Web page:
SEO Mid-year Report: Part II

A few weeks back, we talked about the general direction of SEO so far this year. Maximizing for mobile, structuring data, upping the quality of content…all these things are more relevant in 2019 than they ever were.

Today we’d like to elaborate on that last one: making sure your content is in sync with your audience … and with search engines.

Relevance

“Content is king!” We’ve been saying this for years, and it’s never been more true. These days, however, things are a bit more complicated than that. In the beginning, it was a matter of posting reasonably interesting content on a very regular basis, which was simple enough to accomplish. Unfortunately, that’s not enough anymore.

As of this writing, there are 5.47 billion indexed pages on the World Wide Web. More comprehensive keyword research and expanded awareness about your consumers are needed to attempt to break through this clutter.

Simply having content won’t engage users (or Google). Relevance is more important than any other factor concerning your content—even how often you post: writing daily, weekly, or monthly is great, but only if your content is relevant to your audience, based on the most recent available data. Create long-form, in-depth posts about topics, then edit as needed to position them as the best possible result for the searcher.

Research

So exactly what is most meaningful to your audience? You may think you know, and you may be right. Nevertheless, this is where research comes into play. As a business, you’ll need to investigate a wide range of subjects that may be outside your niche, but which are nonetheless relevant to your industry.

It’s always good to identify questions others are asking. Try to understand the search intent of the asker, and be sure your site’s content answers those questions. The more questions you can answer—again, even if it concerns services you don’t actually offer—the longer a user is likely to stay on your site.

Another avenue of research might be an SEO competitor analysis, which is essentially an unbiased look at what others in your industry are doing. It can be instrumental in helping you determine elements—topics, word counts, type and number of links, and more—that seem to be working for your industry.

Having said that, Google is still going to check larger, established sites first; there’s no way around that. Sites like Wikipedia, AllMusic, or IMDB are where search engines star. That’s what make relevant niche keywords so important … and that brings us to …

RankBrain

RankBrain is a machine-learning artificial intelligence system launched by Google in 2016. Its purpose is to process certain search results, particularly answers to seldom-seen queries. In this way, it helps refine queries that Google processes … which is relevant in and of itself. The company admits, however, that RankBrain is also its third most-important ranking factor. So what does that mean?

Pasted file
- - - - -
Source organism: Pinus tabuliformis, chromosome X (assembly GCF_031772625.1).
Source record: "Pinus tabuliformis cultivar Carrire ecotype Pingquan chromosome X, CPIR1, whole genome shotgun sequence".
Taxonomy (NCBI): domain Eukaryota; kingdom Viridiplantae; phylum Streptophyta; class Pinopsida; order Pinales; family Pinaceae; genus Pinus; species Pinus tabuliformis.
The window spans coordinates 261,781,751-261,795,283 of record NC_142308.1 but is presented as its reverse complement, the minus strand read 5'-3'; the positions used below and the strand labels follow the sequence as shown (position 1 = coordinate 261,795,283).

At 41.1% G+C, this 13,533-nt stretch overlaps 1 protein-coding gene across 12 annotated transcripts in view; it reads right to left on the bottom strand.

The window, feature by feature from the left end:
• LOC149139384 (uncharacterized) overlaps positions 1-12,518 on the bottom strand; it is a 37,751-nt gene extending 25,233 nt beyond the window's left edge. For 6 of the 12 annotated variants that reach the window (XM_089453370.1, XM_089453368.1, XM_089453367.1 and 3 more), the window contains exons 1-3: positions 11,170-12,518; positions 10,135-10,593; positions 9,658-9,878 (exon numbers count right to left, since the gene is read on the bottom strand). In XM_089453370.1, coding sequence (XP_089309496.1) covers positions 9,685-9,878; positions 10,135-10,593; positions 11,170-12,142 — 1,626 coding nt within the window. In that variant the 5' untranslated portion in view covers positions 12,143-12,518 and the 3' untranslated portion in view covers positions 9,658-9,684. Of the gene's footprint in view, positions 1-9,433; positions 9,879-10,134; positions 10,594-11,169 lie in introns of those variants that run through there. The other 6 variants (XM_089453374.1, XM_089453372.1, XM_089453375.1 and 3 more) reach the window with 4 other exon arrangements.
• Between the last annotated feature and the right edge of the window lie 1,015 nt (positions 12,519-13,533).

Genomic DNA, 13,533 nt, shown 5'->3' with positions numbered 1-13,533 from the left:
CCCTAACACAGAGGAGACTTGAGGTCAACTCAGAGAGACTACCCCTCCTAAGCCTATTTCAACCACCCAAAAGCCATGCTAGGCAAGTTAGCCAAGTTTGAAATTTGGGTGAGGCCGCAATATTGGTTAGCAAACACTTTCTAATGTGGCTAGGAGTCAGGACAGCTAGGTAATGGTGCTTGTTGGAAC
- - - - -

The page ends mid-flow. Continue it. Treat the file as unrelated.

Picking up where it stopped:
Only Google knows for sure. RankBrain notes where users come from (what they were searching for), then records how they interact with search results. This data is analyzed and cross-referenced, and the results are ranked based on that (at least partially).

To put it in simpler terms, Google is watching what questions lead users to your site, and what happens when they get there. If users regularly click to your site and stay there, your ranking increases (or at least doesn’t drop). On the other hand, if few people click to your site, and/or the ones that do immediately backtrack, your site will start to lose ranking.

And in what sounds like science fiction, Google is now also starting to implement “neural matching,” which is essentially using AI to identify how words relate to concepts. Neural matching treats ideas like synonyms, with more than one word representin the same basic concept.

“Basic” is an important term here: just as with synonyms, the searched words can have very similar meanings, but there are almost always nuanced differences that justify the use of one word or another. In the case of SEO, this means that optimizing for niche medium- and long-tail marketing keywords has become even more important.

Technology grows more sophisticated every day: IT experts talk about totally wired houses in the near future, where residents can ask a question from anywhere and receive an immediate answer. The more your site content is focused on the specific thing you do, the more likely you’ll attract the audience you’re looking for.

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